An oil burner is a device which burns oil to generate heat. Such devices are available at locations such as home supply stores, and some people also build their own. Oil burners take many different types of fuel, including waste oil, fuel oil, and various heating oils. Many companies which sell such oils can also install and service oil burners for their customers.
A typical oil burner works by pushing oil through a fine nozzle which creates a spray. The spray of oil is ignited with a spark, releasing heat and warmth. A fan attached to the oil burner forces the heat out into the surrounding area Oil burner nozzles tend to clog over time, because the oil is thick and can contain impurities, and it is important to make sure that the nozzle is regularly cleaned and periodically replaced to avoid creating a hazardous situation.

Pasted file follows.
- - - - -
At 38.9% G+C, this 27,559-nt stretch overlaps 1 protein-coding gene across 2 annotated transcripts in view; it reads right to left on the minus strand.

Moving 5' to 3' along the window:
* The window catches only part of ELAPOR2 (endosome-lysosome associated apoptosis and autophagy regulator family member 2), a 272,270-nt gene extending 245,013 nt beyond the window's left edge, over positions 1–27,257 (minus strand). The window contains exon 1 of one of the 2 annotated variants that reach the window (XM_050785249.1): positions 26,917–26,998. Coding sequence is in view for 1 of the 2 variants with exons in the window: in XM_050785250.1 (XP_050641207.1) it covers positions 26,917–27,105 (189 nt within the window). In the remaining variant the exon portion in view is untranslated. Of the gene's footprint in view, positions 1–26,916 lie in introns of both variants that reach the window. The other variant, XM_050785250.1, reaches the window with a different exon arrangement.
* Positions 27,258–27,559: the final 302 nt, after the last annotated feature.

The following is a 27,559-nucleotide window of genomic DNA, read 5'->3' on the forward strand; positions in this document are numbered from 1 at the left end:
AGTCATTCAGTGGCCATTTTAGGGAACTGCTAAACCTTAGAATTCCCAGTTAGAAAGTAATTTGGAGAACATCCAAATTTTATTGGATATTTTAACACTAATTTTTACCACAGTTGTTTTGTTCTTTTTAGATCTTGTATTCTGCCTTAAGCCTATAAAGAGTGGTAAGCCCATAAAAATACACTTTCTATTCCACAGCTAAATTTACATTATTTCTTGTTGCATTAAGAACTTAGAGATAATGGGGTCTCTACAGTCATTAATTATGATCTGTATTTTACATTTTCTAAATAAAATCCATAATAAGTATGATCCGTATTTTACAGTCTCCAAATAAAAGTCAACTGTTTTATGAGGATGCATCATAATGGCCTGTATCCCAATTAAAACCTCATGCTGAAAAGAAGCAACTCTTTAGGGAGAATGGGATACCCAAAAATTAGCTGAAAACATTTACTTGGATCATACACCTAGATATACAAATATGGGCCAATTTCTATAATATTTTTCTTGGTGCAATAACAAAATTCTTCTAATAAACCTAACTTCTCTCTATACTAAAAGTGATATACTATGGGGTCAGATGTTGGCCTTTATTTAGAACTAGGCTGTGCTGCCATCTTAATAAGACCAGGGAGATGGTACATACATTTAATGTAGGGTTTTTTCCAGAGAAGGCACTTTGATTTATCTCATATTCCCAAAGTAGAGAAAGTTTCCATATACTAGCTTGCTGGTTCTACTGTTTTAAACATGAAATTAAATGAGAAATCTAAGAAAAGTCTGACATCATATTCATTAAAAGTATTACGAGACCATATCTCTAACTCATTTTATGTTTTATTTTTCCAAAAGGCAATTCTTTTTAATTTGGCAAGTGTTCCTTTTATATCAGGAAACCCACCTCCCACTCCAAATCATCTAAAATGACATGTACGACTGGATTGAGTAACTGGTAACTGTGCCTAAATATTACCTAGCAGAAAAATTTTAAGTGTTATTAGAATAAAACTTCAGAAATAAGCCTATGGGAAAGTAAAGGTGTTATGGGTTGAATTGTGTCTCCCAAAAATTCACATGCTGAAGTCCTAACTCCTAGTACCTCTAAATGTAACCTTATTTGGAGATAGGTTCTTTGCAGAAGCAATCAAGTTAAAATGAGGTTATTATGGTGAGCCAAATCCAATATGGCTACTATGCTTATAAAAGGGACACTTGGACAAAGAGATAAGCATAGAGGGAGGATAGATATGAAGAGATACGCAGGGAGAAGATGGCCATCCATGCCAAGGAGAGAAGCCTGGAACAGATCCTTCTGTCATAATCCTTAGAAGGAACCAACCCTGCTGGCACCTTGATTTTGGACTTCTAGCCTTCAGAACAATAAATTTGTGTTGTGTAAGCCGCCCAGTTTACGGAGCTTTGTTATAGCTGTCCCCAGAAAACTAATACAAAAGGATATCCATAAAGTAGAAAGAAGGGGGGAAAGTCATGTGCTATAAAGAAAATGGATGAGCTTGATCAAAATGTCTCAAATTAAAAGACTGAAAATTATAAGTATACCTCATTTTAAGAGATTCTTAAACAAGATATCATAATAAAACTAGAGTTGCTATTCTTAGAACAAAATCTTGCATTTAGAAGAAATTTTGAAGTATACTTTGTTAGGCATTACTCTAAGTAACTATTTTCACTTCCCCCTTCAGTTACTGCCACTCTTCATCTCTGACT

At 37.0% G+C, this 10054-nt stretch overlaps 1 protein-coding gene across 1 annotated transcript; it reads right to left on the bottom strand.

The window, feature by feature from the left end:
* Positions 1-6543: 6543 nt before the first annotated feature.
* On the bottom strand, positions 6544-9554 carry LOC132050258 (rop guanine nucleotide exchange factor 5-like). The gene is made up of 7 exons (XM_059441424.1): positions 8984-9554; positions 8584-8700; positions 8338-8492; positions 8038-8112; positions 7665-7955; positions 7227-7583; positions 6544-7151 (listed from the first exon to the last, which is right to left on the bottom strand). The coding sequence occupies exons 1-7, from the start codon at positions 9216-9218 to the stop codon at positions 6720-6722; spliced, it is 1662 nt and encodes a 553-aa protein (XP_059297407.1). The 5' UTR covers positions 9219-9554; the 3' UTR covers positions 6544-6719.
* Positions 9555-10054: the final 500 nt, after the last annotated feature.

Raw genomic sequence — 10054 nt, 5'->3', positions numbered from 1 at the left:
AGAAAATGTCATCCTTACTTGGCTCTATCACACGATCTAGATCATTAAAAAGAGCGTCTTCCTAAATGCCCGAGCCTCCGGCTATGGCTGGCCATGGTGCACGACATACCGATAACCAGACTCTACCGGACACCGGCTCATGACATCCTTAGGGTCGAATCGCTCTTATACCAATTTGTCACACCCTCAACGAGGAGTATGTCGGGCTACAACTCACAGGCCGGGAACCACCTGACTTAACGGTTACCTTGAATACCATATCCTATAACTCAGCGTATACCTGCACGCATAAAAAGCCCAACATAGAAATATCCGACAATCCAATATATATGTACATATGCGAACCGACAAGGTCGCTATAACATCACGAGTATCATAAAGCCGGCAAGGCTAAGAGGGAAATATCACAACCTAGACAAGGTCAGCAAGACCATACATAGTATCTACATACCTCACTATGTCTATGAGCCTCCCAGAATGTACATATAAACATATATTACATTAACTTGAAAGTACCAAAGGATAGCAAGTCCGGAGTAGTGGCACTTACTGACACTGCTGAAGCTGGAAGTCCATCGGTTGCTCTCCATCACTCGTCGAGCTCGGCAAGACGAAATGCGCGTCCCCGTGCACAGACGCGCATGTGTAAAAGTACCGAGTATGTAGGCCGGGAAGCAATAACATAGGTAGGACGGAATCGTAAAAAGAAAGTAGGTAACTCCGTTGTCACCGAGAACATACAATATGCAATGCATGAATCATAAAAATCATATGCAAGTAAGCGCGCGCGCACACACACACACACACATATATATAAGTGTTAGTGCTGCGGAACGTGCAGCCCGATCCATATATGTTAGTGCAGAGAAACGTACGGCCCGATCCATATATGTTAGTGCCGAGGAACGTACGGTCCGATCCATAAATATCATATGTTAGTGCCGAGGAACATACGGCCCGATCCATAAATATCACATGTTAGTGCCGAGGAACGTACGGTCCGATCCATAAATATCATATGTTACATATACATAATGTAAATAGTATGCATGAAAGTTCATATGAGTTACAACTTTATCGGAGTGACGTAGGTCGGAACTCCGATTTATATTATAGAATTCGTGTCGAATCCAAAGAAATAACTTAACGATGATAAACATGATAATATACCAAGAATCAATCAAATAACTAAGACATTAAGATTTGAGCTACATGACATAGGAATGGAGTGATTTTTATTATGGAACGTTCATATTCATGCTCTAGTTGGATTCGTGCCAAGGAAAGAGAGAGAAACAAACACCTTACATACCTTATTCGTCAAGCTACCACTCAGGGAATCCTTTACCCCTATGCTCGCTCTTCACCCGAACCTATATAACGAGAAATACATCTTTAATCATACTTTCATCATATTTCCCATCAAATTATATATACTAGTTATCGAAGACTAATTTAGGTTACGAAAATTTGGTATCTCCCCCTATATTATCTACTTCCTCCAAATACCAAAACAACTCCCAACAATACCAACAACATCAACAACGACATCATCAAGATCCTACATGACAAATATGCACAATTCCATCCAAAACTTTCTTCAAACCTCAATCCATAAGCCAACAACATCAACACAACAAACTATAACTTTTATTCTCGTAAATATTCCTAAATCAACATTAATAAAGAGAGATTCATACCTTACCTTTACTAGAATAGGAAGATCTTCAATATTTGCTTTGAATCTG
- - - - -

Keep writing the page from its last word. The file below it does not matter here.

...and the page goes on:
Hazards with an oil burner include the byproducts of combustion, which can make people feel sick. Oil burners need to be used in well ventilated areas, and they need to be kept operating at high efficiency to minimize the production of odors and other byproducts. It is also important to use only the appropriate type of fuel with an oil burner, as not all burners can accept all fuels, and the wrong fuel could clog the nozzle and cause other problems.
Oil burners can also create fire hazards if they leak or the spark fails to ignite, allowing oil to accumulate instead of burning away. Many have automatic shutoffs which are designed to kick in if there is a problem which could make operating the device dangerous. Alarms may also be mounted to alert people to problems such as leaks, a problem with the spark, and so forth. It is also advisable to have a carbon monoxide detector present to alert people if the fumes from the oil burner become hazardous.
A related device, an essential oil burner, usually does not actually burn the oil. Instead, the oil is placed in a dish which is heated to force the oil to release essential oils, creating a strong fragrance. In this case the heat is kept relatively low to reduce the risk of igniting the oil, and ignition is actually undesirable because the device is usually not designed to handle burning oil. If an essential oil burner does catch fire, it should be extinguished with baking soda, a fire extinguisher, or sand.